Sens market brings the town center to life
A covered market typical of the late 19th century
On the cathedral square – sorry, the Place de la République as it is called today – the covered market catches your eye and attracts your attention, particularly because of its metal architecture, which is typical of the late 19th century, and its unusual triangular shape. It was built by the entrepreneur Armand Moisant. We owe him several well-known Parisian buildings, such as Le Bon Marché department store and the Grand Palais. In the Middle Ages, in place of the covered market you would have found a hôtel-Dieu (a hospital for the poor and needy). Today, market gardeners, butchers, fishmongers, cheesemakers and many other food artisans bring it to life with their fresh produce.
An ordinary sight every week of the year!
Mondays are a big market day in Sens and a real attraction. On Wednesday and Saturday mornings, there are fewer market traders, but it is still perfect for soaking up the atmosphere. You can sneak onto the upper gallery, to capture the moment. The stained-glass windows fitted above each of the many entrances, during the last renovation in 2015 are particularly photogenic; drawing their inspiration from encyclopaedic illustrations in 19th-century dictionaries, they depict fruit and vegetables. Eventually, on Fridays, if you get up early enough, you might bump into Patrick Gauthier, our local Michelin-starred chef of La Madeleine restaurant !
A source of inspiration for La Madeleine, a star in the Sénonais
Patrick Gauthier, the only Michelin-starred chef in northern Yonne, is familiar with Sens market. He finds there his inspiration to devise his menus and share the taste of local products. In 2017 the restaurant moved to the end of Yonne Island in a more modern setting in perfect keeping with its fine, seasonal cuisine. From the terrace, there is a wonderful view of the river. With menus starting under €50, indulge yourself, don’t hesitate to try it out !
La Madeleine is spearheading local gastronomy, but you may be enticed by other types of Sénonais restaurant : semi-gastronomic, cuisines from around the world and small brasseries where you can find fresh produce at reasonable prices
Villeneuve-sur-Yonne market in pictures
Villeneuve-sur-Yonne’s covered market is very similar to that of Sens. There’s nothing strange about that! It also dates from the late 19th century. The architect? Another well-known figure, Paul Sédille, architect of the “Le Printemps” department store in Paris. This is another fantastic market, with its rich colours and flavours, and bursts into life on Tuesdays and especially Friday mornings.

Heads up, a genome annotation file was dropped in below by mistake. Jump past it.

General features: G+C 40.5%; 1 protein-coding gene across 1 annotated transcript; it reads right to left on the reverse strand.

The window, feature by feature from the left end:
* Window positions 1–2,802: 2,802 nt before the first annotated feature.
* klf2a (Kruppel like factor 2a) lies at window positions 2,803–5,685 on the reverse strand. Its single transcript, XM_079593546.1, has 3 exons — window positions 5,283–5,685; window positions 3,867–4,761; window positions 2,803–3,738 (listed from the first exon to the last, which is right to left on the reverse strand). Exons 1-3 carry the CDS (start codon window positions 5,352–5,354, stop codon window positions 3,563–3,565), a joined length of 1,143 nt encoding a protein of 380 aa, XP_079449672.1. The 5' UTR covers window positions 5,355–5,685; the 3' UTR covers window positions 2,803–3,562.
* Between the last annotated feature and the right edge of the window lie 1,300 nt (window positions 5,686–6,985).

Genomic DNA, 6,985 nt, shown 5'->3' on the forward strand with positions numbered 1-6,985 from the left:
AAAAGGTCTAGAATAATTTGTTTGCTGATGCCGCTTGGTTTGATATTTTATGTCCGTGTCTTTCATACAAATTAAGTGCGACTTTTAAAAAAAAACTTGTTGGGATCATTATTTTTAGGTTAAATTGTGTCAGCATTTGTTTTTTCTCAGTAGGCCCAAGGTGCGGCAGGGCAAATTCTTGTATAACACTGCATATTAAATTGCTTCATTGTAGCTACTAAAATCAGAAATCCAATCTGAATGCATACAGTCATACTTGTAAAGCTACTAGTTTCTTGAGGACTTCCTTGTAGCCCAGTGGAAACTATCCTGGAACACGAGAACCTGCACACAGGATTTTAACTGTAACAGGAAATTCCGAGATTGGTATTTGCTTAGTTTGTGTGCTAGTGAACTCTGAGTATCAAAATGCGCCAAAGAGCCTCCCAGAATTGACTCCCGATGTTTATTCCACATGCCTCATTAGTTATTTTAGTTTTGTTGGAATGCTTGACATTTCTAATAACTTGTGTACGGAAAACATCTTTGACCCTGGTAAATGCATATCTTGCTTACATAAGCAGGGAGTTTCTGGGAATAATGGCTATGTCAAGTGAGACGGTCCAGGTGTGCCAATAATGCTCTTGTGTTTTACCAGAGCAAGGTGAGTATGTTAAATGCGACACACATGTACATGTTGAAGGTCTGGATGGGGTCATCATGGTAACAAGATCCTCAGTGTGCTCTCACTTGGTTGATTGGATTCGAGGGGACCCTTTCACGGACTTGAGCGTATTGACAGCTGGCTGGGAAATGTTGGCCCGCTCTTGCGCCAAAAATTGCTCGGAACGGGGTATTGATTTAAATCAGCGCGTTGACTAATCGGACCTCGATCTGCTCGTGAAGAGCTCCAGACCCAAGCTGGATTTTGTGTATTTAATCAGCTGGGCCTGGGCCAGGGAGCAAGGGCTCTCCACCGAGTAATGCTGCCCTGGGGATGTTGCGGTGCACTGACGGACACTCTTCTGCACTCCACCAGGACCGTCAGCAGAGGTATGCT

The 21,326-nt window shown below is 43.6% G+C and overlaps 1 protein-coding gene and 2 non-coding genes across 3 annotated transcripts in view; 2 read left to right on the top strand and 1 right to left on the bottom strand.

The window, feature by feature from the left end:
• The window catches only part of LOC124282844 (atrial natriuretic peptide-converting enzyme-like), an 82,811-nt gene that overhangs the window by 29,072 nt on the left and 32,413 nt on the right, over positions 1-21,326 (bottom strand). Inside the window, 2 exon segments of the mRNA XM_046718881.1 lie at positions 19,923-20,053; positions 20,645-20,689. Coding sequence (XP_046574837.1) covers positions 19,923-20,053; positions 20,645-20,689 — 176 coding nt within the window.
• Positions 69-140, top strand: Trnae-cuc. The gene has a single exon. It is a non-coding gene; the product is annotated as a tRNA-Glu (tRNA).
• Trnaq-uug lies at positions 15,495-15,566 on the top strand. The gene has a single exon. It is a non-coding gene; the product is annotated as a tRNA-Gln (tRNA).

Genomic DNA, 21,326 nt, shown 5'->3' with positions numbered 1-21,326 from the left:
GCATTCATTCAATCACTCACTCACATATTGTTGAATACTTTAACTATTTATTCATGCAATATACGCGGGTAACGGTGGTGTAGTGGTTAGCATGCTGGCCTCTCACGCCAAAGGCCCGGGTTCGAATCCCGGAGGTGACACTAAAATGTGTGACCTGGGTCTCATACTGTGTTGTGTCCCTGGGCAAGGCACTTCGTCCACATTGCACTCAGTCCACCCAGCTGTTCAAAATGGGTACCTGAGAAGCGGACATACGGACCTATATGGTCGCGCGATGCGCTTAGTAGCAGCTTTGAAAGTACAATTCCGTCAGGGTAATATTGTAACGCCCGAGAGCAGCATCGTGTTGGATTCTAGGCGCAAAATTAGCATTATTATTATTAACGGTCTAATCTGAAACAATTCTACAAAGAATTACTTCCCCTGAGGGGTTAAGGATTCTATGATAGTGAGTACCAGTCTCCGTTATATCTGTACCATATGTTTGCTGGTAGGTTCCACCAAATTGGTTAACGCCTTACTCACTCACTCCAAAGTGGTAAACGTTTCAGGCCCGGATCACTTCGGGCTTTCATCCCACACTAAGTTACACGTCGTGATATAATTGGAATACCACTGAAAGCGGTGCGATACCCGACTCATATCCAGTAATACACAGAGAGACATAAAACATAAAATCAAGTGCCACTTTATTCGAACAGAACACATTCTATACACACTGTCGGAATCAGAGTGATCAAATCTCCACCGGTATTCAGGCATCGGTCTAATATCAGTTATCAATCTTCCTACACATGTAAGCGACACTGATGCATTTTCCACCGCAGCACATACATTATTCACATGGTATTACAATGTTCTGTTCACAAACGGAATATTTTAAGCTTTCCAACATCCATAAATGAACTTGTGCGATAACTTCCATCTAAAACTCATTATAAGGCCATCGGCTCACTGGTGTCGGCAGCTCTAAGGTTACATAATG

Local Sénonais specialities
Your shopping list 100% sénonais
While the Sénonais does not have a dish that is typical of the region, you will still find something to delight the palate ! Here are some appetizers you can find on the markets, delicatessen shops and food shops :
- Fresh produces : from baguettes and organic bread to superior quality poultry or watercress to aged cheeses. Some have a strong character, such as Saint-Florentin or Soumaintrain, local cheeses that are well-known to the people of the Sénonais… then there is the less typical, but nevertheless local Chaource cheese its appellation area stretching as far as Sens.
- Seasonal produce : at the beginning of summer, not to be missed are the locally grown strawberries and delicious Yonne cherries, while in autumn, apples from Othe Forest and squash of every colour provide us with all kinds of ideas.
- Specialities made with love and skill : Burgundy specialities are to be found here, such as gougères (small cheese puffs), jambon persillé (parsley ham terrine), ready-to-eat snails prepared by the snail farmer in Armeau, a town not far from Villeneuve-sur-Yonne…
You have a sweet palate ? Between the Sénonette, a sweet from the delicatessen Rose et Léon, the Pavé Sénon from Boulangerie Jugé (an almond biscuit filled with prune jam), the Sénon cake available at several boulangeries in Sens (a small almond tart filled with blackcurrants and covered in royal icing) and Brennus chocolate from Pâtisserie Gauffillier in Sens (layered praline coated in dark chocolate, with the image of Brennus, our famous Gallic chieftain, on top), there is plenty to take your fancy! You may also try our gingerbread and honey from the Yonne.
Would you like a glass of…
Do not look for wine. Here, the local speciality is beer! Taste our craft beer, marketed under the brand name Thomas Becket (former Archbishop of Canterbury, who was exiled in Sens around 1164) – tell us what you think!
Sens was once a wine-making town. In 1806, there were 258 professional winegrowers in Sens! The phylloxera pest was to hit the area, destroying all the vines. Today however, the desire to revive one of our region’s traditional activities is symbolised by the Domaine des Sénons, a brand new wine estate, the Clos de Crève-Coeur association which maintains a vineyard in Beaudemont (above Villeneuve) and the conservatory vineyard plot at the Champs Captants park in Sens. The local guilds celebrate Saint Vincent’s Day in Sens, Villeneuve and Saint-Clément every January.